LUCY BURDETTE: I don't think we've officially told you this, but I'll be writing and sharing recipes on Thursdays from now on, except for the first Thursday of each month when Annie Knox aka Wendy Watson will be posting. (So glad you'll continue to be a part of us Wendy!)
Anyway, the idea of posting more often got me a little panicky. What if I run out of recipes? Or interesting stories about food? For inspiration, I went to my messy recipe drawer, where I found a pile of handwritten recipes in my paternal grandmother's handwriting--what a treasure!
I can't help sharing the one that was on the top--for Roach Poison. It was written on a piece of a brown paper bag. Is this not perfect for a mystery writer???
In case you can't read it:
1 tsp. cocoa
2 tbsp. flour
2 tbsp. boric acid
Shake well and put in bottle caps
Here's another one of grandma's notecard gems:
The best cough syrup for a hacking cough is one teaspoon each of gin, lemon juice, and honey.
Grandma Alice adds that she found this in Life Magazine, and they got it from Dr. Lendon Smith, a Portland, OR pediatrician who had a 5 minute television program "The Children's Hour."
But I can't leave you with only roach poison and cough syrup, so here's my recipe for the best friend okra ever! Living in Tennessee for four years, I learned the joy of this dish.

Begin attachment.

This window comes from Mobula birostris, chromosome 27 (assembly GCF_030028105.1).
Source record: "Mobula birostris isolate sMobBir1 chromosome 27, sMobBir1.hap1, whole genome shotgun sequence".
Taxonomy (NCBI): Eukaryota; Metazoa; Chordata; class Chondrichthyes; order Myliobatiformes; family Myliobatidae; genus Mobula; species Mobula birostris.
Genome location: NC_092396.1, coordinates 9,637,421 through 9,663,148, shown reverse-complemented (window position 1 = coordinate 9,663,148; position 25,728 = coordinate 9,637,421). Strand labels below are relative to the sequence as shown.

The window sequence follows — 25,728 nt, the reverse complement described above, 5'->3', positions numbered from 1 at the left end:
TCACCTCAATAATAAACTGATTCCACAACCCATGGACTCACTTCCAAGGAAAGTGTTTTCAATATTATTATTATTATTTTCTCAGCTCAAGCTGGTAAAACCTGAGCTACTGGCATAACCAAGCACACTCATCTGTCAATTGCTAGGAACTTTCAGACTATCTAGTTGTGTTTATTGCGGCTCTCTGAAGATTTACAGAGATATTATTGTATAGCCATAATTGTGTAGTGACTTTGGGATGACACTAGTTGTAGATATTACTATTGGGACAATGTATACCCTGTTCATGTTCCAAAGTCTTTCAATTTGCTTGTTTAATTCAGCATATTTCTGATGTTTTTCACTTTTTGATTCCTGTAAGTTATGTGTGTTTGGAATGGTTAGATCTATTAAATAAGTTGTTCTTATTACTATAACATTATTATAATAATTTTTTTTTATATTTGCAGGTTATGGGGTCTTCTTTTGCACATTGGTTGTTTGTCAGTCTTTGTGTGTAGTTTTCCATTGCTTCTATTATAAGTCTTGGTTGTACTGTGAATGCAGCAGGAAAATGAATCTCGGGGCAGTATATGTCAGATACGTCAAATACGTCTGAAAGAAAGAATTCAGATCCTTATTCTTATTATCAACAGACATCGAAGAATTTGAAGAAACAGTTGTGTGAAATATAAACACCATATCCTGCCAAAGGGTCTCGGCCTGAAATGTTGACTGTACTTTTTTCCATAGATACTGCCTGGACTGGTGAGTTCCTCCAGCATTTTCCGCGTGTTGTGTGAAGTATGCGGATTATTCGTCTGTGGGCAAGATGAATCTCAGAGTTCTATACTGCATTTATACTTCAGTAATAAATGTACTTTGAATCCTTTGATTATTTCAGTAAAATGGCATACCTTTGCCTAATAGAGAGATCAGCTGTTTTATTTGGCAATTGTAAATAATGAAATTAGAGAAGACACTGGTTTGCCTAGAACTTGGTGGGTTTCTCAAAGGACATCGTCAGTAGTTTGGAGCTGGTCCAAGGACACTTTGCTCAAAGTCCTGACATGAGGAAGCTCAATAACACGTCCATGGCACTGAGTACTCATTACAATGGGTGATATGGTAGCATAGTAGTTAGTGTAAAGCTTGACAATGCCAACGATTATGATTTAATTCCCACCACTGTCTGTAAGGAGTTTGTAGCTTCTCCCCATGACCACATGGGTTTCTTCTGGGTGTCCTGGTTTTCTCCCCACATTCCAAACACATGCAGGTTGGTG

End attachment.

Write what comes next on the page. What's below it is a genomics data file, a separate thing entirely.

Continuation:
Do not make this with frozen okra or brown pods. Save it for the time you come across okra at the farmer's market or come by and I'll cut you some pods from our garden! (Possibly the only okra grown north of the Mason-Dixon line...)
Pan Fried Okra
about 20 pods of fresh okra, sliced
1 medium onion, chopped
1 smallish green pepper, chopped
1/3 cup yellow corn meal
Slice the okra, discarding the stems and ends. If you notice a woody feeling as you cut, that pod has gotten too big. It will taste like eating straw and your family will say "We knew we hated okra!" so do yourself a favor and throw it out.
Saute the onions and peppers a few minutes in a large frying pan until soft. Meanwhile, beat the egg in a small bowl, then add the sliced okra and stir. Dump the cornmeal over that and stir again.
Add this mixture to the pan and fry until it looks brown and the egg is cooked. Serve as a side veggie with Tobasco sauce to taste. Or here I had it for supper with sliced tomatoes and my favorite cottage-oat biscuits, which I'll tell you about another time.
And meanwhile, I invite you to enjoy the Key West food critic mysteries, full of food, friendship, and murder--all set in Paradise! PW said about DEATH IN FOUR COURSES: "Anyone who's overpaid for a pretentious restaurant meal will relish this witty cozy."
And please follow Lucy on Twitter @lucyburdette, or "like" her on facebook for all the latest updates.